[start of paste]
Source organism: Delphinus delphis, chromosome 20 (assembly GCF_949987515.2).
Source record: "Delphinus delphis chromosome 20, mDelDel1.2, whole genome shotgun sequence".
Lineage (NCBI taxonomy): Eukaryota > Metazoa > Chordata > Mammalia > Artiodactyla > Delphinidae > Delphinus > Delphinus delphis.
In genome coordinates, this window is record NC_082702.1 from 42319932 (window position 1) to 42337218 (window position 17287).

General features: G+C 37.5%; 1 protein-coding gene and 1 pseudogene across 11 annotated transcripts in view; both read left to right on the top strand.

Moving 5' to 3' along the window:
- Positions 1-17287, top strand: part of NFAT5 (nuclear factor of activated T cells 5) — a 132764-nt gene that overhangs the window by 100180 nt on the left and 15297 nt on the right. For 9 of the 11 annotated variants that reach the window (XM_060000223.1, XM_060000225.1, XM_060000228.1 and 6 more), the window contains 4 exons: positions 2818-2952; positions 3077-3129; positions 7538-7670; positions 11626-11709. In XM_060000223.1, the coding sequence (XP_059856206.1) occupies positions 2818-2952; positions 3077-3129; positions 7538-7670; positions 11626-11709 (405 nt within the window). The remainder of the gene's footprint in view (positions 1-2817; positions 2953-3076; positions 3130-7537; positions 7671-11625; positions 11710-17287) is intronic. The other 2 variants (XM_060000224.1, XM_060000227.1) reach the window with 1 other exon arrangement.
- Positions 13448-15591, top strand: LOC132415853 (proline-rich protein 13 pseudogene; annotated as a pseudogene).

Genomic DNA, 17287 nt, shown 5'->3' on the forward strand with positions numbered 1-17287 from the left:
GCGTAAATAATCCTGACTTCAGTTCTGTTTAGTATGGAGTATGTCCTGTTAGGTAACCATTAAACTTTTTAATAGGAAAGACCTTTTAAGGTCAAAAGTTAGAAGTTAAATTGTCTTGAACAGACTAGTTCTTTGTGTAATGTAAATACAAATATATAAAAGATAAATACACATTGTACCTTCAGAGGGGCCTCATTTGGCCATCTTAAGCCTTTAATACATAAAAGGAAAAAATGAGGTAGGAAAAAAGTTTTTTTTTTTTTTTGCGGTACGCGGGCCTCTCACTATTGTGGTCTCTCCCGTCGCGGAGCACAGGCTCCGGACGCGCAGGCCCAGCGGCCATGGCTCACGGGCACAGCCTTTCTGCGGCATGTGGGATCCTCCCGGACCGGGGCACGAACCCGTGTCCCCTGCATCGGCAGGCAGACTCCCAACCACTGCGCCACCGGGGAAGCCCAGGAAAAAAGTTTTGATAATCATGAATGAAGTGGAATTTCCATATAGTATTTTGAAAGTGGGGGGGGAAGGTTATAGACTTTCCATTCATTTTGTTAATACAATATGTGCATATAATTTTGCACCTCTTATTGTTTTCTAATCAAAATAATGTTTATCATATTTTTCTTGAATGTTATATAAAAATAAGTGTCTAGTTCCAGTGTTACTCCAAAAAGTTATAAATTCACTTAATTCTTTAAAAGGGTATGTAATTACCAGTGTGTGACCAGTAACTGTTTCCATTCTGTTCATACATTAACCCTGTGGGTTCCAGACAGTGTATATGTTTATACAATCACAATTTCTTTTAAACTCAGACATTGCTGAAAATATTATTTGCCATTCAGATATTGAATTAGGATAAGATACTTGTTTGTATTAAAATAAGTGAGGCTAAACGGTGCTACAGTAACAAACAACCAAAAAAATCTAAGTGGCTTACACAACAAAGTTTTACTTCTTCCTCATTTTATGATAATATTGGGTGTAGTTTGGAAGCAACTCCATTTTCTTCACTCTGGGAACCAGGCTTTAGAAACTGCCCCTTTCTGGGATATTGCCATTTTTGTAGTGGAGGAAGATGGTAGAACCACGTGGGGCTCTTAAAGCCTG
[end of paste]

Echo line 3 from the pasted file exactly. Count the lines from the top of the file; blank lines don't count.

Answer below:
Lineage (NCBI taxonomy): Eukaryota > Metazoa > Chordata > Mammalia > Artiodactyla > Delphinidae > Delphinus > Delphinus delphis.